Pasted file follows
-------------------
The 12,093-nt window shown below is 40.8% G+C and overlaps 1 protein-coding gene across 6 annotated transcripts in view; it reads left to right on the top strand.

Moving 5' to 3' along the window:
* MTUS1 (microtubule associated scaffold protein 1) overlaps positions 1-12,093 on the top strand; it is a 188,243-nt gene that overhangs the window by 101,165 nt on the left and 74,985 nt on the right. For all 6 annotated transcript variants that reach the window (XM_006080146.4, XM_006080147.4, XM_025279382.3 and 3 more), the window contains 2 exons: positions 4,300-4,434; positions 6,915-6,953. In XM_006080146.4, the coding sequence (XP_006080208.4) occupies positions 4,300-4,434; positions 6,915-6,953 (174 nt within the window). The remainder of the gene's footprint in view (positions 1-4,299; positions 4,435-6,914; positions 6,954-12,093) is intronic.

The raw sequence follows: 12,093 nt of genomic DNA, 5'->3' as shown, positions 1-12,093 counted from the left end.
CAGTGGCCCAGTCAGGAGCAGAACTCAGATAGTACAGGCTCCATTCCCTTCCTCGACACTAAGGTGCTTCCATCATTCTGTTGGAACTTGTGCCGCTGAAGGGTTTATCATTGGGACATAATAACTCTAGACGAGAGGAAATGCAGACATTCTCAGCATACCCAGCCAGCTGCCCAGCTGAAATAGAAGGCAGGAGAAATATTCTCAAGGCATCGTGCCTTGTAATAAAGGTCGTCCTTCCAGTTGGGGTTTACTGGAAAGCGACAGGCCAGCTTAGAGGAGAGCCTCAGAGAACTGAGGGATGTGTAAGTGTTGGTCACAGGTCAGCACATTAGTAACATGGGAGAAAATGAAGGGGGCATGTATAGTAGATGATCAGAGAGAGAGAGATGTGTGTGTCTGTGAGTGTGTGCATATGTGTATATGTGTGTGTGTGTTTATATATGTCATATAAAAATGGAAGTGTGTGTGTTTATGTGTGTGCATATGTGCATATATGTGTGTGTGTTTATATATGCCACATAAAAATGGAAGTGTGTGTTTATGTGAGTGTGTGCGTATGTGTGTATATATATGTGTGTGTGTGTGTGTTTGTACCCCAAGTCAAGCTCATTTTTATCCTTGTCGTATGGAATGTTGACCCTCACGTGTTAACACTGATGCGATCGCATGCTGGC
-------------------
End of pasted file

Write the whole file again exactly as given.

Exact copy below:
The 12,093-nt window shown below is 40.8% G+C and overlaps 1 protein-coding gene across 6 annotated transcripts in view; it reads left to right on the top strand.

Moving 5' to 3' along the window:
* MTUS1 (microtubule associated scaffold protein 1) overlaps positions 1-12,093 on the top strand; it is a 188,243-nt gene that overhangs the window by 101,165 nt on the left and 74,985 nt on the right. For all 6 annotated transcript variants that reach the window (XM_006080146.4, XM_006080147.4, XM_025279382.3 and 3 more), the window contains 2 exons: positions 4,300-4,434; positions 6,915-6,953. In XM_006080146.4, the coding sequence (XP_006080208.4) occupies positions 4,300-4,434; positions 6,915-6,953 (174 nt within the window). The remainder of the gene's footprint in view (positions 1-4,299; positions 4,435-6,914; positions 6,954-12,093) is intronic.

The raw sequence follows: 12,093 nt of genomic DNA, 5'->3' as shown, positions 1-12,093 counted from the left end.
CAGTGGCCCAGTCAGGAGCAGAACTCAGATAGTACAGGCTCCATTCCCTTCCTCGACACTAAGGTGCTTCCATCATTCTGTTGGAACTTGTGCCGCTGAAGGGTTTATCATTGGGACATAATAACTCTAGACGAGAGGAAATGCAGACATTCTCAGCATACCCAGCCAGCTGCCCAGCTGAAATAGAAGGCAGGAGAAATATTCTCAAGGCATCGTGCCTTGTAATAAAGGTCGTCCTTCCAGTTGGGGTTTACTGGAAAGCGACAGGCCAGCTTAGAGGAGAGCCTCAGAGAACTGAGGGATGTGTAAGTGTTGGTCACAGGTCAGCACATTAGTAACATGGGAGAAAATGAAGGGGGCATGTATAGTAGATGATCAGAGAGAGAGAGATGTGTGTGTCTGTGAGTGTGTGCATATGTGTATATGTGTGTGTGTGTTTATATATGTCATATAAAAATGGAAGTGTGTGTGTTTATGTGTGTGCATATGTGCATATATGTGTGTGTGTTTATATATGCCACATAAAAATGGAAGTGTGTGTTTATGTGAGTGTGTGCGTATGTGTGTATATATATGTGTGTGTGTGTGTGTTTGTACCCCAAGTCAAGCTCATTTTTATCCTTGTCGTATGGAATGTTGACCCTCACGTGTTAACACTGATGCGATCGCATGCTGGC